Lupin's Proposed Etanercept Biosimilar Shows Similarity to Enbrel, Has Lower Immunogenicity

In May of 2018, drug maker Lupin announced that the European Medicines Agency would review its application for YLB113, a proposed etanercept biosimilar referencing Enbrel. This week, results of a phase 3 study of the biosimilar in patients with rheumatoid arthritis (RA) revealed the similarity of the product with its reference, and also demonstrated that the product has lower immunogenicity than the reference drug.
Kelly Davio
December 16, 2019
In May of 2018, drug maker Lupin announced that the European Medicines Agency would review its application for YLB113, a proposed etanercept biosimilar referencing Enbrel. This week, results of a phase 3 study of the biosimilar in patients with rheumatoid arthritis (RA) revealed the similarity of the product with its reference, and also demonstrated that the product has lower immunogenicity than the reference drug.

The study, published in Rheumatology and Therapy, was conducted at 101 centers in Europe, Japan, and India. In total, 528 patients with RA were randomized to receive either the biosimilar (n = 266) or the reference (n = 262) at a dose of 50 mg once per week for 24 weeks with methotrexate. Patients who completed week 24 evaluations were then assigned to remain on their initial treatment (n = 471) or to switch to the other etanercept product (n = 18).

The primary end point of the first stage of the study was the percentage of patients who achieved American College of Rheumatology criteria for 20% improvement (ACR20) at week 24; the percentage was 87.1% in the reference arm and 81.3% in the biosimilar arm in the full analysis set population, for a difference of −5.8% (95% CI, −11.8% to 0.2%), which fell within the prespecified equivalence margin (±15%). The results were confirmed in the per protocol set population, with 90.6% of patients achieving ACR20 in the reference arm versus 86.0% of patients in the biosimilar arm, for a difference of −4.6% (95% CI, −10.1% to 0.8%).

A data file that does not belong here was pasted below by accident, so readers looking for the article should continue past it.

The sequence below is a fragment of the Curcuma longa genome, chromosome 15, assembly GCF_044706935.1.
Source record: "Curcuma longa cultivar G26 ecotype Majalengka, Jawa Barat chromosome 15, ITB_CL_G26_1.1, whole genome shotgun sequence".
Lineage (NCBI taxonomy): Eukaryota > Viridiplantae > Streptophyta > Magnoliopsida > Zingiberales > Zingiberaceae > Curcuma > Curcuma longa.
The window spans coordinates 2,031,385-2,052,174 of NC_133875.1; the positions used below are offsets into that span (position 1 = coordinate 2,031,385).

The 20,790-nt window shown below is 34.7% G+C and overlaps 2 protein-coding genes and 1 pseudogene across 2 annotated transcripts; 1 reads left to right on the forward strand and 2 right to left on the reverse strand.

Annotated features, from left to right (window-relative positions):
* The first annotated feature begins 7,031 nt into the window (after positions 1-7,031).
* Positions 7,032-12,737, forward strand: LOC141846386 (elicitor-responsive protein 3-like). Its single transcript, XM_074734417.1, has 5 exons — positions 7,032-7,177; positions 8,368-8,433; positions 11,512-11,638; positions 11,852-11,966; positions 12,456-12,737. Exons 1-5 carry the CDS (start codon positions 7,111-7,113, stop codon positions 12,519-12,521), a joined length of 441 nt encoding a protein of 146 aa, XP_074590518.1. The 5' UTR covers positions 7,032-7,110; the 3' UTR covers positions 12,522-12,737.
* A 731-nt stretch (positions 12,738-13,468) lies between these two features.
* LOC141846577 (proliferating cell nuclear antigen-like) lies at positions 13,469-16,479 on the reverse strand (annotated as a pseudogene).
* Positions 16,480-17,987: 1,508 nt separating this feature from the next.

In terms of safety, in the first period of the study, 60.3% of patients had at least 1 treatment-emergent adverse event (AE). The incidence of AEs considered related to the study drug was higher in the reference product arm (35.8%) than the biosimilar arm (22.0%), but the incidence of AEs leading to discontinuation was comparable. No new safety signals were reported.

In the patients who continued their same treatment in the second period, 26.4% of patients in the reference arm and 11.9% of patients in the biosimilar arm reported an AE considered related to etanercept. In the switch group, 25.0% and 10.0%, respectively, reported treatment-related AEs.

Immunogenicity was assessed by measuring the presence of antidrug antibodies (ADAs) before and after dosing with etanercept. The percentage of patients who tested positive for ADAs at any time during the 52 weeks of treatment, pooled from the first stage and the second stage in patients who continued on their same treatment, was lower (0.8%) in the biosimilar group than in the reference group (9.4%). Two patients in the reference group had neutralizing antibodies, versus no patients in the biosimilar group. In the switch group, 1 patient who switched from the biosimilar to the reference had an injection-site reaction (ISR) and ADA formation at week 36, but not at week 52.

“These results indicate that ISRs and ADAs may be dependent on product-specific variables (eg, product aggregation or impurities) or other factors,” write the authors.

According to the authors, the results of this study demonstrate the biosimilarity of YLB113 and its reference, and the lower immunogenicity of the proposed product does not impact its ability to be classified as a biosimilar, given its similar efficacy and safety.

Reference
Yamanaka H, Kamatani N, Tanaka Y, et al. A comparative study to assess the efficacy, safety, and immunogenicity of YLB113 and the etanercept reference product for the treatment of patients with rheumatoid arthritis [published online December 12, 2019]. Rheumatol Ther. doi: doi: 10.1007/s40744-019-00186-3.

 

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